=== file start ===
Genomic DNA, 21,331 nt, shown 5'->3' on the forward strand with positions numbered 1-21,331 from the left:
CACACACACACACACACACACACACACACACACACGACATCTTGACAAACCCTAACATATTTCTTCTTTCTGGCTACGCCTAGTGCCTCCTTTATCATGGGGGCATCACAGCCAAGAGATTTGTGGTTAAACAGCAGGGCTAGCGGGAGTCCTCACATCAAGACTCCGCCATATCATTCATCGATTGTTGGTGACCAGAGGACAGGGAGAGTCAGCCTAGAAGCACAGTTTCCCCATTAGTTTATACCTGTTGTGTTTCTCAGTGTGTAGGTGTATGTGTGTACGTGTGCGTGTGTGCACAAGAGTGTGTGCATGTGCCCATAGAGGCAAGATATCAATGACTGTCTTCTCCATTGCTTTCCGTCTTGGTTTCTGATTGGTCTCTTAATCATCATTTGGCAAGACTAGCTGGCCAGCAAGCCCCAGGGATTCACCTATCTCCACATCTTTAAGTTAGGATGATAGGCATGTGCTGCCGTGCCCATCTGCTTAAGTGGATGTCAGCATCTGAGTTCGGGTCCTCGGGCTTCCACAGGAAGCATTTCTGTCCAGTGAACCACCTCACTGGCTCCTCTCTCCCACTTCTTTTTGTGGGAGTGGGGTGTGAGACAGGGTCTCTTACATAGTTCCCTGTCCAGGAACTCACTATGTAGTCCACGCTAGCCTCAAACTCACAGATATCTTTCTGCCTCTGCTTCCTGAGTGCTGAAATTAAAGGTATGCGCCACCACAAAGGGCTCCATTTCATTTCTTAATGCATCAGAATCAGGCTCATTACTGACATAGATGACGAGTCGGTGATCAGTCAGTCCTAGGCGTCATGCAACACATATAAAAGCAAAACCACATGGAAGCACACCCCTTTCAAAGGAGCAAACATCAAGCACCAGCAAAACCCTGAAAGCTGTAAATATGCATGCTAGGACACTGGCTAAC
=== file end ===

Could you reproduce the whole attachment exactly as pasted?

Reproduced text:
Genomic DNA, 21,331 nt, shown 5'->3' on the forward strand with positions numbered 1-21,331 from the left:
CACACACACACACACACACACACACACACACACACGACATCTTGACAAACCCTAACATATTTCTTCTTTCTGGCTACGCCTAGTGCCTCCTTTATCATGGGGGCATCACAGCCAAGAGATTTGTGGTTAAACAGCAGGGCTAGCGGGAGTCCTCACATCAAGACTCCGCCATATCATTCATCGATTGTTGGTGACCAGAGGACAGGGAGAGTCAGCCTAGAAGCACAGTTTCCCCATTAGTTTATACCTGTTGTGTTTCTCAGTGTGTAGGTGTATGTGTGTACGTGTGCGTGTGTGCACAAGAGTGTGTGCATGTGCCCATAGAGGCAAGATATCAATGACTGTCTTCTCCATTGCTTTCCGTCTTGGTTTCTGATTGGTCTCTTAATCATCATTTGGCAAGACTAGCTGGCCAGCAAGCCCCAGGGATTCACCTATCTCCACATCTTTAAGTTAGGATGATAGGCATGTGCTGCCGTGCCCATCTGCTTAAGTGGATGTCAGCATCTGAGTTCGGGTCCTCGGGCTTCCACAGGAAGCATTTCTGTCCAGTGAACCACCTCACTGGCTCCTCTCTCCCACTTCTTTTTGTGGGAGTGGGGTGTGAGACAGGGTCTCTTACATAGTTCCCTGTCCAGGAACTCACTATGTAGTCCACGCTAGCCTCAAACTCACAGATATCTTTCTGCCTCTGCTTCCTGAGTGCTGAAATTAAAGGTATGCGCCACCACAAAGGGCTCCATTTCATTTCTTAATGCATCAGAATCAGGCTCATTACTGACATAGATGACGAGTCGGTGATCAGTCAGTCCTAGGCGTCATGCAACACATATAAAAGCAAAACCACATGGAAGCACACCCCTTTCAAAGGAGCAAACATCAAGCACCAGCAAAACCCTGAAAGCTGTAAATATGCATGCTAGGACACTGGCTAAC